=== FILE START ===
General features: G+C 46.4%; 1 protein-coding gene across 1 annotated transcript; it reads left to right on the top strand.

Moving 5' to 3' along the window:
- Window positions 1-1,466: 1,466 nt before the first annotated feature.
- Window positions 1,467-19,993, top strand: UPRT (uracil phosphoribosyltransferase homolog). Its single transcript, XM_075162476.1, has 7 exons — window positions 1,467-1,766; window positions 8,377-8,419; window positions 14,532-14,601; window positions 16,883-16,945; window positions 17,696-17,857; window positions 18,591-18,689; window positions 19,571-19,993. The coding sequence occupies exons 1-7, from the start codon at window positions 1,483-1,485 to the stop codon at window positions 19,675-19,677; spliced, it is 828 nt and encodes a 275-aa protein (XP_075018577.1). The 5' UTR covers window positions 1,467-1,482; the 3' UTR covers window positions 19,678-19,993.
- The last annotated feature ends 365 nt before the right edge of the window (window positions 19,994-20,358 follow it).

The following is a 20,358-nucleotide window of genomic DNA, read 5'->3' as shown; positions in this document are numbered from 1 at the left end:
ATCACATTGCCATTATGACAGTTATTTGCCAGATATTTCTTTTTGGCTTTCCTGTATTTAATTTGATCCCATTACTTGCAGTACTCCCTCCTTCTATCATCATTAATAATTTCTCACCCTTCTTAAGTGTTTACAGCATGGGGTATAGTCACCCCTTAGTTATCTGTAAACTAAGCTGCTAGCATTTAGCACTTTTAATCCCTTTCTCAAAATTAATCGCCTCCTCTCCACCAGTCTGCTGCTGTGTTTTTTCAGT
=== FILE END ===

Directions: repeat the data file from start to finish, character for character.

General features: G+C 46.4%; 1 protein-coding gene across 1 annotated transcript; it reads left to right on the top strand.

Moving 5' to 3' along the window:
- Window positions 1-1,466: 1,466 nt before the first annotated feature.
- Window positions 1,467-19,993, top strand: UPRT (uracil phosphoribosyltransferase homolog). Its single transcript, XM_075162476.1, has 7 exons — window positions 1,467-1,766; window positions 8,377-8,419; window positions 14,532-14,601; window positions 16,883-16,945; window positions 17,696-17,857; window positions 18,591-18,689; window positions 19,571-19,993. The coding sequence occupies exons 1-7, from the start codon at window positions 1,483-1,485 to the stop codon at window positions 19,675-19,677; spliced, it is 828 nt and encodes a 275-aa protein (XP_075018577.1). The 5' UTR covers window positions 1,467-1,482; the 3' UTR covers window positions 19,678-19,993.
- The last annotated feature ends 365 nt before the right edge of the window (window positions 19,994-20,358 follow it).

The following is a 20,358-nucleotide window of genomic DNA, read 5'->3' as shown; positions in this document are numbered from 1 at the left end:
ATCACATTGCCATTATGACAGTTATTTGCCAGATATTTCTTTTTGGCTTTCCTGTATTTAATTTGATCCCATTACTTGCAGTACTCCCTCCTTCTATCATCATTAATAATTTCTCACCCTTCTTAAGTGTTTACAGCATGGGGTATAGTCACCCCTTAGTTATCTGTAAACTAAGCTGCTAGCATTTAGCACTTTTAATCCCTTTCTCAAAATTAATCGCCTCCTCTCCACCAGTCTGCTGCTGTGTTTTTTCAGT